Harvey Weinstein's legal team has reached a tentative deal to settle the many lawsuits pending against the disgraced former movie mogul, insiders say. Sources tell the Wall Street Journal that the $44 million deal includes $30 million to pay plaintiffs—including former employees of the Weinstein Company and studio creditors as well as the numerous women who accuse Weinstein of sexual misconduct—and $14 million to pay the legal fees of former Weinstein associates named in lawsuits. The sources say the entire settlement will be covered by insurance policies. The deal will also resolve a civil rights lawsuit brought by the office of New York state's attorney general, which accused the Weinstein Company of ignoring evidence of Weinstein's misconduct, the Journal's sources say.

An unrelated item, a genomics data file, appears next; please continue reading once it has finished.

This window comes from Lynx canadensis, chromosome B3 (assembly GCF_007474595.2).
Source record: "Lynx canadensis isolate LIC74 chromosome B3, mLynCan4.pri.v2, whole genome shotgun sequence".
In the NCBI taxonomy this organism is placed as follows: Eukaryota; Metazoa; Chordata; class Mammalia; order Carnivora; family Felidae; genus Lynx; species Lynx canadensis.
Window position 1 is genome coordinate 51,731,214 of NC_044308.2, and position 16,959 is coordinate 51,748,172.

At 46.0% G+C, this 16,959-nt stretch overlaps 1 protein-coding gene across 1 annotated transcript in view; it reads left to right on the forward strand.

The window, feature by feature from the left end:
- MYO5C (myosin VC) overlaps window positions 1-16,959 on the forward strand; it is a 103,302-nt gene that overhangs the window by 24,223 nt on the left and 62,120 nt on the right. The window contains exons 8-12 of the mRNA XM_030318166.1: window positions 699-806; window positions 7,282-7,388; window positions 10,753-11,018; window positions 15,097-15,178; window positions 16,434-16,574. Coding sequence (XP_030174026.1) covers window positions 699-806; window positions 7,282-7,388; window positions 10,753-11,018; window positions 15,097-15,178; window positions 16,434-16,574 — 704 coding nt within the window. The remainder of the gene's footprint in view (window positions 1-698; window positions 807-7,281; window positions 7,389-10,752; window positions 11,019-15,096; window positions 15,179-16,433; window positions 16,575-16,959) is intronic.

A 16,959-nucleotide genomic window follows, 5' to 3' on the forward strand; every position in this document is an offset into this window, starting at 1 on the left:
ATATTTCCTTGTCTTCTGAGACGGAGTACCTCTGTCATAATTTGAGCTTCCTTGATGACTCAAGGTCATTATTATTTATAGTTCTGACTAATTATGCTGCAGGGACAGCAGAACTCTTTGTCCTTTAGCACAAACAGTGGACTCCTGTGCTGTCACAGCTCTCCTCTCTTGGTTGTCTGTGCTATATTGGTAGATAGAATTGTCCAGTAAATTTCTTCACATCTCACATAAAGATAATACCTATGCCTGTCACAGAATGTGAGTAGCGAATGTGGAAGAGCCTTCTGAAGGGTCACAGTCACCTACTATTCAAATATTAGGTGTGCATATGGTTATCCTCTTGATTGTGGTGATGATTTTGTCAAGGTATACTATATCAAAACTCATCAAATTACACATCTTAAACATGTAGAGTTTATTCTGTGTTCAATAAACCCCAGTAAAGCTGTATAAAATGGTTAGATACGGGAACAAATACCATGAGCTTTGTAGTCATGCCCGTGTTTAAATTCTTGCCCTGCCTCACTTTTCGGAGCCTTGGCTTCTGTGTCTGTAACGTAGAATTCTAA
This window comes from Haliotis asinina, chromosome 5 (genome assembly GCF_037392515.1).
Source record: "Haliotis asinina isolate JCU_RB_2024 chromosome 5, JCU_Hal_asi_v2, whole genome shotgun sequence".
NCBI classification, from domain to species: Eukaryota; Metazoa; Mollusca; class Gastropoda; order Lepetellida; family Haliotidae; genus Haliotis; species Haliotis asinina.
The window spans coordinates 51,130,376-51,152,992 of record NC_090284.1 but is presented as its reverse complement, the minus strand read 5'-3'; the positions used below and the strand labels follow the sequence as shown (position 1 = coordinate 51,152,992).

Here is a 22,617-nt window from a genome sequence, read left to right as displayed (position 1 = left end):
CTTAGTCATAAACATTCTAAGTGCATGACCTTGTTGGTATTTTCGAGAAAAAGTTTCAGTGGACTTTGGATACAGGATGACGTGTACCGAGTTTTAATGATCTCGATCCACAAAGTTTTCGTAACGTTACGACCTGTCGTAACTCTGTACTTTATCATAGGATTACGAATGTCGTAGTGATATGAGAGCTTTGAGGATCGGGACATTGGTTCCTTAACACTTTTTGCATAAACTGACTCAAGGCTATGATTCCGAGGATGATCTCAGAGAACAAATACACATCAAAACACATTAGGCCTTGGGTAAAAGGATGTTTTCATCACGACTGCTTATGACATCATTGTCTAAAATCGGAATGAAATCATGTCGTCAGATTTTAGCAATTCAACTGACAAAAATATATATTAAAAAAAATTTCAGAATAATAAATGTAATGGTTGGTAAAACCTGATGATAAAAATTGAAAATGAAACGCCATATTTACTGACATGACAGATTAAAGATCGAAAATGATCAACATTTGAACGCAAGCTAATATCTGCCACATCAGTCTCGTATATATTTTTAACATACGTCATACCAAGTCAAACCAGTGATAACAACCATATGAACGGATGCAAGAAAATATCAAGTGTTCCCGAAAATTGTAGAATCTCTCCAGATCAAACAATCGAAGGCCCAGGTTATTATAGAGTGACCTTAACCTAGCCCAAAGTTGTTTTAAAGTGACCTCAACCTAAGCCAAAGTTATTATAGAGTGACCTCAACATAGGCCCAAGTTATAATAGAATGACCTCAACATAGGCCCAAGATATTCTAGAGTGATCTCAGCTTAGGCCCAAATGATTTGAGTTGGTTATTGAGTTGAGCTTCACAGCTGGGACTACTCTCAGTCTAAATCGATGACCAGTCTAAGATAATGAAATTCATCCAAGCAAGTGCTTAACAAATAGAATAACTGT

"We now have an economic agreement in principal that is supported by the plaintiffs, the (New York attorney general's) office, the defendants, and all of the insurers that, if approved, would provide significant compensation to victims, creditors, and the estate and allow the parties to avoid years of costly, time-consuming and uncertain litigation on all sides," a lawyer for studio co-founder Bob Weinstein told a federal bankruptcy court judge Thursday, per the AP. He added that there was still "a lot of work to do," but he is "very optimistic." It's not clear whether the settlement, which will have to be approved by the courts, will include any admission of wrongdoing from Weinstein, the New York Times reports. His criminal trial on charges of rape and performing a forcible sex act is scheduled to begin in New York on Sept. 9. (Read more Harvey Weinstein stories.)